Rail passenger groups have reacted with dismay at the news that fares are to rise by around 3.1 per cent in January.
The Rail Delivery Group (RDG) confirmed the increase despite calls for fares to be frozen after a year of disruption on the UK’s railway network.
The latest hike is based on the Retail Price index (RPI) and follows a 3.4 per cent rise at the beginning of the year as rail fare rises continue to outstrip wage increases.
Severe disruption on rail services this year, particularly on Govia Thameslink and Northern Rail, had prompted the demands for a freeze.
But RDG chief executive Paul Plummer said the rises were necessary to continue funding improvements to the network.
He added: “Nobody wants to pay more to travel, especially those who experienced significant disruption earlier this year.
“Money from fares is underpinning the improvements to the railway that passengers want and which ultimately help boost the wider economy.”
The RDG said train companies would introduce 7,000 new carriages, on 6,400 extra services a week by 2021, meaning more seats, more trains and better reliability.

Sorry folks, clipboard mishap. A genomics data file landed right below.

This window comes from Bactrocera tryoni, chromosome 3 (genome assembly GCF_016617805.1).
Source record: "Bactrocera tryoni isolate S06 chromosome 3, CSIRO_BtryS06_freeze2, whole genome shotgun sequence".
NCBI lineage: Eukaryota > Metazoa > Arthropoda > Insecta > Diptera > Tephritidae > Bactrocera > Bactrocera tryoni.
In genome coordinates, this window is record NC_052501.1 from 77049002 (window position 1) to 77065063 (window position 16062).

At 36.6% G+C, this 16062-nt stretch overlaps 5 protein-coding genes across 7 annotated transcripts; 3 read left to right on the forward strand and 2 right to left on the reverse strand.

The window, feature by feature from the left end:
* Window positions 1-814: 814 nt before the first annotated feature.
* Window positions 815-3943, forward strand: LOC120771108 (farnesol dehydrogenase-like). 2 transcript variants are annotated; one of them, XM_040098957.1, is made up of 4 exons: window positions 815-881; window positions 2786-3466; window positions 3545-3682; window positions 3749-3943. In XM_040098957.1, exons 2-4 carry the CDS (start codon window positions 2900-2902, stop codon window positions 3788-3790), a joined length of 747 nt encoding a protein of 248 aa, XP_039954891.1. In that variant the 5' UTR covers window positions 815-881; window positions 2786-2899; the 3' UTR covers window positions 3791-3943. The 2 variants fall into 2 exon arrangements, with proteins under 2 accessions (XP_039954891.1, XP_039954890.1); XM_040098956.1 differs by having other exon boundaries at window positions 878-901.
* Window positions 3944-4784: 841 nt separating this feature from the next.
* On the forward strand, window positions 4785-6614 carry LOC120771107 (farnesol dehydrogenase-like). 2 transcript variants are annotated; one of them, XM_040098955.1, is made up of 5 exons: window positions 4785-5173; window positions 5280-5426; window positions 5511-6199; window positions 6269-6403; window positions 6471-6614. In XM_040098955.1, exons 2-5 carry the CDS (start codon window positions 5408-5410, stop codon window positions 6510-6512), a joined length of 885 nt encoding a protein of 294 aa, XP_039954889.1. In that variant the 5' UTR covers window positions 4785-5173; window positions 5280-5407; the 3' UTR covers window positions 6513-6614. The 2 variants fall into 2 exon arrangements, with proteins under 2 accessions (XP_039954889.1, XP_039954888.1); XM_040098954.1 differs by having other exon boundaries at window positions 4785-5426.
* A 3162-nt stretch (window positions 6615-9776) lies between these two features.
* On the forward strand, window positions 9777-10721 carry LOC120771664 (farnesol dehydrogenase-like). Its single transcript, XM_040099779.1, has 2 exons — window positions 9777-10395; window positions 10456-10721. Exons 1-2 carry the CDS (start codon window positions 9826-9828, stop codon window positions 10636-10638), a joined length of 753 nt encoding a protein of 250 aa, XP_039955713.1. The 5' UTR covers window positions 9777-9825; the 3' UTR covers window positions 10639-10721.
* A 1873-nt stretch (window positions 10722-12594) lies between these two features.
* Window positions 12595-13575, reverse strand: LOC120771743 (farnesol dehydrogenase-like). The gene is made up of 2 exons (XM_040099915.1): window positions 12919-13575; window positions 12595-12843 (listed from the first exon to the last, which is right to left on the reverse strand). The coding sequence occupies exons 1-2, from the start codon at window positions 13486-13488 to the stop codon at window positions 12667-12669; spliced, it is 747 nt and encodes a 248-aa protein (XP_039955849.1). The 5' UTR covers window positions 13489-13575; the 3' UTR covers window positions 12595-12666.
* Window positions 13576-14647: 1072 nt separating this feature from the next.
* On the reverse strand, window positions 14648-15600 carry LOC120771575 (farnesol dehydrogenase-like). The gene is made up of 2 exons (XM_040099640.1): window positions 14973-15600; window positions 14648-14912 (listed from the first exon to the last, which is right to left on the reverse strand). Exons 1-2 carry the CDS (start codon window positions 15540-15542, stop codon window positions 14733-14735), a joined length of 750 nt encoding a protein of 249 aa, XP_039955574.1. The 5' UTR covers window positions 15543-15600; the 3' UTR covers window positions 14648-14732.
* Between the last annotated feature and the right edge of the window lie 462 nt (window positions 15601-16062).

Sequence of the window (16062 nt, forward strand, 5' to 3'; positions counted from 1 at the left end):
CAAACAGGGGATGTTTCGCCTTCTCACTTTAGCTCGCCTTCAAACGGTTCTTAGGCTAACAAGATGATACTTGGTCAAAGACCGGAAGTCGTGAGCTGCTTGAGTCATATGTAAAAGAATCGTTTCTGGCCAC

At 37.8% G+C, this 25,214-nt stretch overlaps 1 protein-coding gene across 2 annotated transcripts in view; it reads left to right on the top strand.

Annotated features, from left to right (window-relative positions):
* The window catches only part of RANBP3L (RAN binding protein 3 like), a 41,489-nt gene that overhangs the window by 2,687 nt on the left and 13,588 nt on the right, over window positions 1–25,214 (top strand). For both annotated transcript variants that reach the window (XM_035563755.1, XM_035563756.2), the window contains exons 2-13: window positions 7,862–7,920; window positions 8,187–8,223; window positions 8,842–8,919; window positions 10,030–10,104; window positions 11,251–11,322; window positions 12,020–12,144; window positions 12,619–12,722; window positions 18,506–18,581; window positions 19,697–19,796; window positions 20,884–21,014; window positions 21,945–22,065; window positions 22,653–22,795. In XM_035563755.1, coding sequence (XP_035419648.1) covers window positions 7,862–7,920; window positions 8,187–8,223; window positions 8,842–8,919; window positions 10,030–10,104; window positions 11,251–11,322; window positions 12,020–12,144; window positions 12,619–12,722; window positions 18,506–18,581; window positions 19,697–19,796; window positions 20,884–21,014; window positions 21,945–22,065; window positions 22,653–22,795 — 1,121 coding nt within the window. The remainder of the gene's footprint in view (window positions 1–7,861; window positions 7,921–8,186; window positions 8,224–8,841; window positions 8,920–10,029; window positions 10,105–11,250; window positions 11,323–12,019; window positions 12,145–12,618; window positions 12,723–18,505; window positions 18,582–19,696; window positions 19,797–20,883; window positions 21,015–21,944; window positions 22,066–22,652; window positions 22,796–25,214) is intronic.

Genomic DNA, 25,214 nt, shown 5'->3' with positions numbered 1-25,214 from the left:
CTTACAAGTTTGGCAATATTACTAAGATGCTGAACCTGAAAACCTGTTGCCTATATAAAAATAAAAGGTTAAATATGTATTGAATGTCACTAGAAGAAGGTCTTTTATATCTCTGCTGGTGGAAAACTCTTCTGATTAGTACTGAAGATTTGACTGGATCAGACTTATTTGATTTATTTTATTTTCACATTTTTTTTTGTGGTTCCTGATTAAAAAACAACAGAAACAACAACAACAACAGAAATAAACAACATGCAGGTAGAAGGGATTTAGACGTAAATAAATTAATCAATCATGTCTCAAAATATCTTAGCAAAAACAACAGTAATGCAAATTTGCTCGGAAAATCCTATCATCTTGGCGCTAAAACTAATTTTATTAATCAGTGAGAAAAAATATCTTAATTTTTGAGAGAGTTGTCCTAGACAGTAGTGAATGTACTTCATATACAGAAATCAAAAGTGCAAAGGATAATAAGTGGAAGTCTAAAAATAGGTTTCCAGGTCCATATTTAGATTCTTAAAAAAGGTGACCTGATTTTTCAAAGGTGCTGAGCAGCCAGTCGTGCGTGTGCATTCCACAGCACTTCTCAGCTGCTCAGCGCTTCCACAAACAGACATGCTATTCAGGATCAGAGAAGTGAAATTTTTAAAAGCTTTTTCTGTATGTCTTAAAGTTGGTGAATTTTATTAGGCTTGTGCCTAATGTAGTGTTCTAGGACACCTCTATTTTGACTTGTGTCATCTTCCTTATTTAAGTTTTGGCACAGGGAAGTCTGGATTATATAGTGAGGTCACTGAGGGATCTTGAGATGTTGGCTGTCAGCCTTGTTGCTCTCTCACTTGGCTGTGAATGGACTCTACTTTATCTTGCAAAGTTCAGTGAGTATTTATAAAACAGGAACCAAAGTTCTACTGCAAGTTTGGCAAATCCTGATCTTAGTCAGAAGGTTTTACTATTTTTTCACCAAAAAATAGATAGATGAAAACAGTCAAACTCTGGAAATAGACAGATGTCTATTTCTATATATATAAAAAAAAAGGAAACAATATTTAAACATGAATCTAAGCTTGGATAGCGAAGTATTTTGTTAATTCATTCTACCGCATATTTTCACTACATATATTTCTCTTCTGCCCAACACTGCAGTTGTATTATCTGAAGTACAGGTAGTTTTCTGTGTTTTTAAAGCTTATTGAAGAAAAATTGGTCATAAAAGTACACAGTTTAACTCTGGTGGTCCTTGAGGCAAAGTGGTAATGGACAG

It was confirmed that:
- Northern Rail fares will rise by 3.2 per cent.
- Govia Thameslink fares will go up by just below 3 per cent.
- C2C fares will increase by 2.6 per cent.
- Chiltern will increase fares by 2.8 per cent.
Passenger groups say if there have to be fare rises they should be based on the Consumer Price Index (CPI), which is lower than RPI.
Alex Hayman of consumer group Which? said rail punctuality has fallen to its lowest level since 2006 and fare rises would only add to passengers’ misery.
Labour’s shadow transport secretary Andy McDonald said the increase was “another kick in the teeth for passengers on Britain’s rip-off privatised railways.”
Darren Shirley, chief executive of the Campaign for Better Transport said the government should be introducing a fares freeze from January after a year of chaos
Anthony Smith, chief executive of watchdog Transport Focus said there needed to be a “fairer, clearer fares formula” with increases based on CPI.
“Many passengers, still reeling from summer timetable chaos and frustrated by ‘autumn’ disruption, won’t believe fares are going up again.
“Passengers now pour over £10 billion a year into the rail industry alongside significant government investment, so the rail industry cannot be short of funding.”